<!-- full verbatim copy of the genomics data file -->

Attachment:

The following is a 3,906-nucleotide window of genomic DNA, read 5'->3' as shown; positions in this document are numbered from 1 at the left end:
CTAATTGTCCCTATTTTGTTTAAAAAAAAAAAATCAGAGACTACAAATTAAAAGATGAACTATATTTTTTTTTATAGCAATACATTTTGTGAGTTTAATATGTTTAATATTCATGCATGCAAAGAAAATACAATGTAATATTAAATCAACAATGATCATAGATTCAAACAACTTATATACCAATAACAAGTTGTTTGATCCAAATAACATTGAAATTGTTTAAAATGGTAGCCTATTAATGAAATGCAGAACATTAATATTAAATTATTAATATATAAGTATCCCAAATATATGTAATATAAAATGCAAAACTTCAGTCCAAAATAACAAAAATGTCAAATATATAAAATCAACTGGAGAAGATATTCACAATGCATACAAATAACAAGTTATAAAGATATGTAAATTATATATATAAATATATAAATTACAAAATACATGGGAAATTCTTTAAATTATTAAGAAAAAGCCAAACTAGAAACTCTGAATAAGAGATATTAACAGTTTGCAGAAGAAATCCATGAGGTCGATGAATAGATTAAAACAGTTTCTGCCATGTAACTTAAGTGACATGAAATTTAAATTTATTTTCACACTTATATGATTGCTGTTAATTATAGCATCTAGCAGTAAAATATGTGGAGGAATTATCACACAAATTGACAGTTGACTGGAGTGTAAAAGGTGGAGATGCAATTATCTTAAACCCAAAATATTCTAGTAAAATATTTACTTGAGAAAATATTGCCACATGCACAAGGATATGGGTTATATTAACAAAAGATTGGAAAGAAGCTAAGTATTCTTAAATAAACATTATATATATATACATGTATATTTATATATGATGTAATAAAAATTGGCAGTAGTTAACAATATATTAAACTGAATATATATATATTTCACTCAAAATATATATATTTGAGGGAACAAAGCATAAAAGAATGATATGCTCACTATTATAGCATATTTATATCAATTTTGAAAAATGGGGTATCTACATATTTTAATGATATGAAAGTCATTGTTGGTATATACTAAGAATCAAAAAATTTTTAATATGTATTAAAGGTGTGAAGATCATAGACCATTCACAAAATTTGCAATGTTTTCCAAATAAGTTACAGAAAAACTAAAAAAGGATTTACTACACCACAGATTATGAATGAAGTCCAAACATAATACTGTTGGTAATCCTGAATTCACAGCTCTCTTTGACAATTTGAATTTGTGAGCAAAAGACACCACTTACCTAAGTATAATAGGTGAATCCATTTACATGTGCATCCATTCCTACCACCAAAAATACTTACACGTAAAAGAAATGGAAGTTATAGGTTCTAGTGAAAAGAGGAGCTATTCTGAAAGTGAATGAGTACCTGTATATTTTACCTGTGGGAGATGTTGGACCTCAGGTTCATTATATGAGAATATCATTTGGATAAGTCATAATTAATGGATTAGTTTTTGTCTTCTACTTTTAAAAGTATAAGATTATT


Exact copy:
The following is a 3,906-nucleotide window of genomic DNA, read 5'->3' as shown; positions in this document are numbered from 1 at the left end:
CTAATTGTCCCTATTTTGTTTAAAAAAAAAAAATCAGAGACTACAAATTAAAAGATGAACTATATTTTTTTTTATAGCAATACATTTTGTGAGTTTAATATGTTTAATATTCATGCATGCAAAGAAAATACAATGTAATATTAAATCAACAATGATCATAGATTCAAACAACTTATATACCAATAACAAGTTGTTTGATCCAAATAACATTGAAATTGTTTAAAATGGTAGCCTATTAATGAAATGCAGAACATTAATATTAAATTATTAATATATAAGTATCCCAAATATATGTAATATAAAATGCAAAACTTCAGTCCAAAATAACAAAAATGTCAAATATATAAAATCAACTGGAGAAGATATTCACAATGCATACAAATAACAAGTTATAAAGATATGTAAATTATATATATAAATATATAAATTACAAAATACATGGGAAATTCTTTAAATTATTAAGAAAAAGCCAAACTAGAAACTCTGAATAAGAGATATTAACAGTTTGCAGAAGAAATCCATGAGGTCGATGAATAGATTAAAACAGTTTCTGCCATGTAACTTAAGTGACATGAAATTTAAATTTATTTTCACACTTATATGATTGCTGTTAATTATAGCATCTAGCAGTAAAATATGTGGAGGAATTATCACACAAATTGACAGTTGACTGGAGTGTAAAAGGTGGAGATGCAATTATCTTAAACCCAAAATATTCTAGTAAAATATTTACTTGAGAAAATATTGCCACATGCACAAGGATATGGGTTATATTAACAAAAGATTGGAAAGAAGCTAAGTATTCTTAAATAAACATTATATATATATACATGTATATTTATATATGATGTAATAAAAATTGGCAGTAGTTAACAATATATTAAACTGAATATATATATATTTCACTCAAAATATATATATTTGAGGGAACAAAGCATAAAAGAATGATATGCTCACTATTATAGCATATTTATATCAATTTTGAAAAATGGGGTATCTACATATTTTAATGATATGAAAGTCATTGTTGGTATATACTAAGAATCAAAAAATTTTTAATATGTATTAAAGGTGTGAAGATCATAGACCATTCACAAAATTTGCAATGTTTTCCAAATAAGTTACAGAAAAACTAAAAAAGGATTTACTACACCACAGATTATGAATGAAGTCCAAACATAATACTGTTGGTAATCCTGAATTCACAGCTCTCTTTGACAATTTGAATTTGTGAGCAAAAGACACCACTTACCTAAGTATAATAGGTGAATCCATTTACATGTGCATCCATTCCTACCACCAAAAATACTTACACGTAAAAGAAATGGAAGTTATAGGTTCTAGTGAAAAGAGGAGCTATTCTGAAAGTGAATGAGTACCTGTATATTTTACCTGTGGGAGATGTTGGACCTCAGGTTCATTATATGAGAATATCATTTGGATAAGTCATAATTAATGGATTAGTTTTTGTCTTCTACTTTTAAAAGTATAAGATTATT